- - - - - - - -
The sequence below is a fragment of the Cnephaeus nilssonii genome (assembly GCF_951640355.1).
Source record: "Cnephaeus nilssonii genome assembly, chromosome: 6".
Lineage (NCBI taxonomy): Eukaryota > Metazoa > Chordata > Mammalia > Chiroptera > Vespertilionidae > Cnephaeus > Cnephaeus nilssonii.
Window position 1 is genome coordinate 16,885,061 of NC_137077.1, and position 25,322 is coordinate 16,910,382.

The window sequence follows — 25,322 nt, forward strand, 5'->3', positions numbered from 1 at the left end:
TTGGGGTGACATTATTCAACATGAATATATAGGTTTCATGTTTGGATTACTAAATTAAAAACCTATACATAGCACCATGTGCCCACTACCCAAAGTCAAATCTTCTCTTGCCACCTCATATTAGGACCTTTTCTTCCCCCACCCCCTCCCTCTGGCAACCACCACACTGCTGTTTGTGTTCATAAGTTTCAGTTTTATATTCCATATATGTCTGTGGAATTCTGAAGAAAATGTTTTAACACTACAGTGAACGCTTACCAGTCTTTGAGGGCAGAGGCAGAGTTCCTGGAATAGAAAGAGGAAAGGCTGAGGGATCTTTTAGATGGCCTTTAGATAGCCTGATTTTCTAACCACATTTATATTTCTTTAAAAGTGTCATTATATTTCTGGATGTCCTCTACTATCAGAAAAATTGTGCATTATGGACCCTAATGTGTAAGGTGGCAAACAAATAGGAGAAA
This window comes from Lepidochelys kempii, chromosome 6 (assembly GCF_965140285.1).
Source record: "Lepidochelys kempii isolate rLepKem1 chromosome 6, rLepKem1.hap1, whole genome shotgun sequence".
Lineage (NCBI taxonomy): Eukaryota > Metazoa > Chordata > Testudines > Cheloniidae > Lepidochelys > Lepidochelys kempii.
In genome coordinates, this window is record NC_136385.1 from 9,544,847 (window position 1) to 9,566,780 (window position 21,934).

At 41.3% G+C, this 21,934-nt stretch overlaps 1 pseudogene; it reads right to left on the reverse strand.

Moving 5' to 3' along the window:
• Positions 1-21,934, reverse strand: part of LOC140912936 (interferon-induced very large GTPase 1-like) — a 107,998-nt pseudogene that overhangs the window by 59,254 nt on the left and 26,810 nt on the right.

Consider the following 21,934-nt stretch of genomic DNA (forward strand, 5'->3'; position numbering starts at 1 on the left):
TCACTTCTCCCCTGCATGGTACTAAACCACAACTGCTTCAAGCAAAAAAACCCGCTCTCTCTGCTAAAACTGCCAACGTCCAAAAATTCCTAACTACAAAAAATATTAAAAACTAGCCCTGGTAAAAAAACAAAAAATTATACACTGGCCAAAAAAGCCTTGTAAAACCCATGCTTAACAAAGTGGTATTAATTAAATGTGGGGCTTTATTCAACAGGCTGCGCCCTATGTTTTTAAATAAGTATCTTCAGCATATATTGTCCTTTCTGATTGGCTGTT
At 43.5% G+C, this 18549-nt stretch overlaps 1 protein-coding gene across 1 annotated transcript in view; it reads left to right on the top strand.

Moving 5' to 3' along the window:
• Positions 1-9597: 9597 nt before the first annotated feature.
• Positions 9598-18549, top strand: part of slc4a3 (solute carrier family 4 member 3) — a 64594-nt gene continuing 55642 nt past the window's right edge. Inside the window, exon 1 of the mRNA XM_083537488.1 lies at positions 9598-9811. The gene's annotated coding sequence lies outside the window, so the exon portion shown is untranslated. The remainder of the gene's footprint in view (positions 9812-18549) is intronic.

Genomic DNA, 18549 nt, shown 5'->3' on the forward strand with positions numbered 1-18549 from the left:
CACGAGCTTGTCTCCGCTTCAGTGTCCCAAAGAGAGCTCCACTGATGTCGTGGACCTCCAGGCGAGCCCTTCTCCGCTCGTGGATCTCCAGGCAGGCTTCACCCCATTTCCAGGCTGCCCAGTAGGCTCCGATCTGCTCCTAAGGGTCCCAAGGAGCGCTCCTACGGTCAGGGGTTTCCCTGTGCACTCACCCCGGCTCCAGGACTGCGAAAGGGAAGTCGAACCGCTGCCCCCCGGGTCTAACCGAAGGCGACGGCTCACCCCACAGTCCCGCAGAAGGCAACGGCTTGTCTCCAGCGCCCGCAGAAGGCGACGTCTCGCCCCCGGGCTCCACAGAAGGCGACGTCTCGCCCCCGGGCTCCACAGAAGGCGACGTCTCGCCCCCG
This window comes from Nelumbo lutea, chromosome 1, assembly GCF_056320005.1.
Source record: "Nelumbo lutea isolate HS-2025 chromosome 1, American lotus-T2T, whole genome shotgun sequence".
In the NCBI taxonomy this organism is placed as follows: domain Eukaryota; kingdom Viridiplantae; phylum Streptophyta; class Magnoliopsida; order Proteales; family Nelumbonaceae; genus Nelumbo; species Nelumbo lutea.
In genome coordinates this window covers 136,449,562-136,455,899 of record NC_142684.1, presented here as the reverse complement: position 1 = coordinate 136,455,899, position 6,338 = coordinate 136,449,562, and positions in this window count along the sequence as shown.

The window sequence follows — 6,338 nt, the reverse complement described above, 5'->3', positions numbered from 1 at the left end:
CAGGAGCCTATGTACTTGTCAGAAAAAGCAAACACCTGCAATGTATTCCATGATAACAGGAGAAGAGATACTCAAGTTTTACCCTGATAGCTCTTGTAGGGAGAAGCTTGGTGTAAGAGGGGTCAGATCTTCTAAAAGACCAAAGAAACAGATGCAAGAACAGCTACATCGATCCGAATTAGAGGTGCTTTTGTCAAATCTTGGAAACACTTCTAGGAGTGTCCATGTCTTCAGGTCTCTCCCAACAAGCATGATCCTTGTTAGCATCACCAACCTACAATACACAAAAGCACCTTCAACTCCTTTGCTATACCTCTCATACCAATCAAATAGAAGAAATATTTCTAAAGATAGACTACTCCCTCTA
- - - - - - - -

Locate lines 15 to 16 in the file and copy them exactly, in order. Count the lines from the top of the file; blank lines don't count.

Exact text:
TCACTTCTCCCCTGCATGGTACTAAACCACAACTGCTTCAAGCAAAAAAACCCGCTCTCTCTGCTAAAACTGCCAACGTCCAAAAATTCCTAACTACAAAAAATATTAAAAACTAGCCCTGGTAAAAAAACAAAAAATTATACACTGGCCAAAAAAGCCTTGTAAAACCCATGCTTAACAAAGTGGTATTAATTAAATGTGGGGCTTTATTCAACAGGCTGCGCCCTATGTTTTTAAATAAGTATCTTCAGCATATATTGTCCTTTCTGATTGGCTGTT
At 43.5% G+C, this 18549-nt stretch overlaps 1 protein-coding gene across 1 annotated transcript in view; it reads left to right on the top strand.